I've had neck pain which radiated down my arm, requiring trips to physical therapy 3x aweek for 3 months on 2 occasions. I've also had lower back pain which sometimes resulted in sciatica. I'm an RN who works 12 hr shifts, walking, standing, bending, lifting, & positioning immobile patients. After 26 years of this the job has taken its toll on me. A chiropractor helped to a certain extent, but not being covered by insurance, soon became too costly. I therefore relied alot on heating pads and/or ice packs, as well as NSAIDS and muscle relaxants.

    A few weeks ago I ordered an inversion table & absolutely love it. I use it for 3or4 minutes 2-3 times a day. I was gardening the other day & had not inverted yet that day. After about 20 minutes I developed sciatic pain. I went inside & hung upside down for a couple minutes, feeling my spine stretch & relax, then went back to gardening. No more sciatica. Now I make sure I hang before & after gardening; and will usually take a break to hang 1/2 way through.

    It takes a little getting used to, in that as humans we don't normally invert, so initially I had to concentrate to make myself relax my muscles. Also you might feel alot of pressure in your head, but it's easy to come back up & the pressure is gone. I usually oscillate, rocking 40-80 degrees. I absolutely love my table. My husband has also had back pain for years, however it's been hard getting him to use the table routinely. He uses the teather to keep from inverting too far. He said he felt better afterward, but he's not consistant in using it.

    I spoke to a back surgeon concerning inversion & he had nothing but praise for it. That eased my mind alot. And the table eases my pain alot. Definately a good investment.
    jdprimate replied to gardeningmamasue's response:
    I've been rear ended twice in the past decade and been doing the chiropractic thing and drugs. Finally, two weeks ago I broke down and bought a Teeter inversion table. I started out gradually, still not 180 degrees yet, but believe that I am ready for it this week. I've had bad sciatica for years, comes and goes. Also, I do a lot of outdoor work as a hobby and my back has really been a challenge. It may be a bit early to tell, but I'm feeling very relaxed and pain free after just a couple of weeks, twice a day before meals (this is important), for a couple of minutes each session. Over 40 years ago I was a PT tech and we use to put traction on folks all the time for neck and back. This table makes perfect sense to me.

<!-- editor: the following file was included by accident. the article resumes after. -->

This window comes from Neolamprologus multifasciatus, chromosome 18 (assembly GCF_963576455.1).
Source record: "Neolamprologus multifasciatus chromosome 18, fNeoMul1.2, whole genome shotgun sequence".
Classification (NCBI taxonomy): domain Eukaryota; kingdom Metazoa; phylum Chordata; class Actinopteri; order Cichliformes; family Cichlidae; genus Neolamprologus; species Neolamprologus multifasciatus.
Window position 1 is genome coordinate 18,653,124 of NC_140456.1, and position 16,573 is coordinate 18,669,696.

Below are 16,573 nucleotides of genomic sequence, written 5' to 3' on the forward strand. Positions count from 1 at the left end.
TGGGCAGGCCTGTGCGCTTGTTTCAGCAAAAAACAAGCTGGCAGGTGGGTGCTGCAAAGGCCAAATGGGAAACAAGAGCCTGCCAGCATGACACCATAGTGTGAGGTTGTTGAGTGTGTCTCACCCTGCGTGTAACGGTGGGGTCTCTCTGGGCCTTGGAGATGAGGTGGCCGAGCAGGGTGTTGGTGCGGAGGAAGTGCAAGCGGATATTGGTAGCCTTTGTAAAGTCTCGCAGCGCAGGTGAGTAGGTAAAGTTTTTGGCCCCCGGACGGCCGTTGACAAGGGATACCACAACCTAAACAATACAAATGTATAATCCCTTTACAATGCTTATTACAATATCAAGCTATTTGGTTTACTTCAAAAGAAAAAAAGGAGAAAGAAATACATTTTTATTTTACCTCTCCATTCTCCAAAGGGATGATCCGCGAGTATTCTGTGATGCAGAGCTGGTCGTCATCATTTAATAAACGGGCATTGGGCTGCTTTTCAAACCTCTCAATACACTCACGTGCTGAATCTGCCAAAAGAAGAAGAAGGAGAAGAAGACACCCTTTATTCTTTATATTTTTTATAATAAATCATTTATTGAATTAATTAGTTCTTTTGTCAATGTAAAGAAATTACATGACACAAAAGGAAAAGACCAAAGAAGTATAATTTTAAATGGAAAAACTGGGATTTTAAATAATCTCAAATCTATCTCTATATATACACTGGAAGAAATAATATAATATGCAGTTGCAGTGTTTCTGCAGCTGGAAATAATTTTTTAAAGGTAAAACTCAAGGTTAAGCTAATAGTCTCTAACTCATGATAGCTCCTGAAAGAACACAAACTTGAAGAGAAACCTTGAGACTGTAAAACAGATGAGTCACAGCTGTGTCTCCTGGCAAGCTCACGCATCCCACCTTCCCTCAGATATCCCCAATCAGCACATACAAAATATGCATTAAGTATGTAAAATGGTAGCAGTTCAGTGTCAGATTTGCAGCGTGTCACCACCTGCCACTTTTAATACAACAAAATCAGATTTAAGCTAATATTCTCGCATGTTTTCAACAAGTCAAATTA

davedsel replied to PokerPro8's response:
    Your observations are simply proof that we are each an individual with conditions and pain unique to each person. There is no such thing as a "one-fits-all" or "cookie-cutter" treatment.

    While there are general principles and recommended guidelines for diagnosing and treating back pain (see Tip at to of this community), we each respond uniquely to pain management methods.

    If inversion tables have worked for you, then great. Just understand and accept the fact that they do not work for every patient every time.
    Click on my username or avatar picture to read my story.


    PokerPro8 replied to davedsel's response:
    I suppose! We're a little more complex than I give us credit for!
    bj1208 replied to PokerPro8's response:
    Just an idea - I have a fusion at L5-S1 and because of the hardware I cannot be pulled or pushed so using the inversion table will cause more harm than good.

    If you are recommended these tables to people you must advise them first to seek approval from either their pain management physician and/or spine specialist as they know the "person" and know what would benefit them or not.
    ~~ Click on my name or picture and read my story ~~

    Take care ~~ God Bless ~~

    ~~ Joy ~~
    bj1208 replied to PokerPro8's response:

    I noted you have a link (HERE) - WEBMD does not allow sites to be posted where you are advertising to sell items. This is in the guidelines when you set up your account..

    This will be reported and your post will be removed.
    ~~ Click on my name or picture and read my story ~~

    Take care ~~ God Bless ~~

    ~~ Joy ~~
    bj1208 replied to justjillin's response:
    Hi Justjillin -

    your response includes a thread to a website where you are marketing an inversion table.

    When you set up your account with WEBMD the guidelines specify any marketing of personal products; listing personal information relating to physicians and/or hospitals is strictly against WEBMD's rules.

    This will be reported and removed
    ~~ Click on my name or picture and read my story ~~

    Take care ~~ God Bless ~~

    ~~ Joy ~~